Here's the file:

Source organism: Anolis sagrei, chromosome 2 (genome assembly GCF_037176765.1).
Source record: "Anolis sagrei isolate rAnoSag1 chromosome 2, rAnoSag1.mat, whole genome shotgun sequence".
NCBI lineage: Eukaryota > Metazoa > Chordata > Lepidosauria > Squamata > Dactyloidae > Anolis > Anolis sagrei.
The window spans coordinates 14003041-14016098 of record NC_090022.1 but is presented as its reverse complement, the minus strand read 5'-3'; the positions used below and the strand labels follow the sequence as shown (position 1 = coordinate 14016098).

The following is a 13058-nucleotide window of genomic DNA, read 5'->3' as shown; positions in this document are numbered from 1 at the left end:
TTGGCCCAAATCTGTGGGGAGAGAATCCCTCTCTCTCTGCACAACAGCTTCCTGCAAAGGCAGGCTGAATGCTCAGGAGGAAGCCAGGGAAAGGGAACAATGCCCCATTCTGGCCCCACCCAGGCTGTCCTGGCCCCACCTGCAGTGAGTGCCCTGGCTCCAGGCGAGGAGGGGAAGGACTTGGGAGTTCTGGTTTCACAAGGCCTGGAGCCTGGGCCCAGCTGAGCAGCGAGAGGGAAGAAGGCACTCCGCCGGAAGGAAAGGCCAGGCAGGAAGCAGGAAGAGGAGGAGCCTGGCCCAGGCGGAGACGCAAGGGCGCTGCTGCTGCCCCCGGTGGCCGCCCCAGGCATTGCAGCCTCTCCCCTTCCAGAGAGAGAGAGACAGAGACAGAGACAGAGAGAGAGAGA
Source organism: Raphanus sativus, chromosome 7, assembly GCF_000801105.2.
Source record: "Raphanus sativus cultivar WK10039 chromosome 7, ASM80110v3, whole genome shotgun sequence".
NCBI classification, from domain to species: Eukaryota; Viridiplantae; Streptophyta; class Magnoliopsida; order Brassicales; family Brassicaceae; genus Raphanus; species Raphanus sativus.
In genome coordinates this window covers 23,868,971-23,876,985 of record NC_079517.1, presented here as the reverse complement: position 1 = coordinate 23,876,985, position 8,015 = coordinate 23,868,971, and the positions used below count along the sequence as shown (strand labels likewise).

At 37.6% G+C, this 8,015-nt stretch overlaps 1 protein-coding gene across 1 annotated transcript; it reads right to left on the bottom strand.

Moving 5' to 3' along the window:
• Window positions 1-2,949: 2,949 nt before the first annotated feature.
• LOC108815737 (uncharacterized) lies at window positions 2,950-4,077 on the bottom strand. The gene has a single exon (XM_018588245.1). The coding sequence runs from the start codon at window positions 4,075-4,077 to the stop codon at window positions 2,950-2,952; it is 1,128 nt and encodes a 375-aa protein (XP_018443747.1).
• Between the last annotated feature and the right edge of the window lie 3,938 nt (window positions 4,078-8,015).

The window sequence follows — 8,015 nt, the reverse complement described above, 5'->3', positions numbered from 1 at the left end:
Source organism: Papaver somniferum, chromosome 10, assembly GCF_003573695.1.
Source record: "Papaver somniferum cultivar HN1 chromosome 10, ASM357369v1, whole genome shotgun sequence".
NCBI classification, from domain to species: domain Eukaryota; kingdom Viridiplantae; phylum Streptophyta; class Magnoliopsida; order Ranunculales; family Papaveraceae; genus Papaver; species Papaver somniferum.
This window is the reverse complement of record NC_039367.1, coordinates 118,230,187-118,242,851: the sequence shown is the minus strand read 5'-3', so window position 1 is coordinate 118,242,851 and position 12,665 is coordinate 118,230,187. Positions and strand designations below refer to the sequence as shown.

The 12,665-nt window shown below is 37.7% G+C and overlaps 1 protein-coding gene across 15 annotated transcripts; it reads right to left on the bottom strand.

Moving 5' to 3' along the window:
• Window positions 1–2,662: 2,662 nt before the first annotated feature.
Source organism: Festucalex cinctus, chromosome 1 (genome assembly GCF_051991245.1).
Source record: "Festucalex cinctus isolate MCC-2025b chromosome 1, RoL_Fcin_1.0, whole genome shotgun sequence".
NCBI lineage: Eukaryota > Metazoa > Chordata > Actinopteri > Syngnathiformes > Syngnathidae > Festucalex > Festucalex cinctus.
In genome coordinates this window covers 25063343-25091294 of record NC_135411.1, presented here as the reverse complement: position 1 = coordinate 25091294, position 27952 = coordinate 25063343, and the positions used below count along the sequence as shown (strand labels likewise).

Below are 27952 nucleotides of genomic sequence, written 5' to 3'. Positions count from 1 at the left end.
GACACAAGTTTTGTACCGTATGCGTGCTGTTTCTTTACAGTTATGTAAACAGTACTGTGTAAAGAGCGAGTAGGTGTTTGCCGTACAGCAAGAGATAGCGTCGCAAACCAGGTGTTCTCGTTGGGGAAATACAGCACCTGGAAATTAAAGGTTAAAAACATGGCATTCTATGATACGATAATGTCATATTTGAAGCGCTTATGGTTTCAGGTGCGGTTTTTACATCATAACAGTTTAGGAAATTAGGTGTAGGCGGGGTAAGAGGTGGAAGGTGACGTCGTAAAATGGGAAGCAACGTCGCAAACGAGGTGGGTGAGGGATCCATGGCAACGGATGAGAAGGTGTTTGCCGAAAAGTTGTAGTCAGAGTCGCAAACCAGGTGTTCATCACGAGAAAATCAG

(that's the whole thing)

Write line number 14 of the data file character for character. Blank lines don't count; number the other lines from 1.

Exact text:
• LOC108815737 (uncharacterized) lies at window positions 2,950-4,077 on the bottom strand. The gene has a single exon (XM_018588245.1). The coding sequence runs from the start codon at window positions 4,075-4,077 to the stop codon at window positions 2,950-2,952; it is 1,128 nt and encodes a 375-aa protein (XP_018443747.1).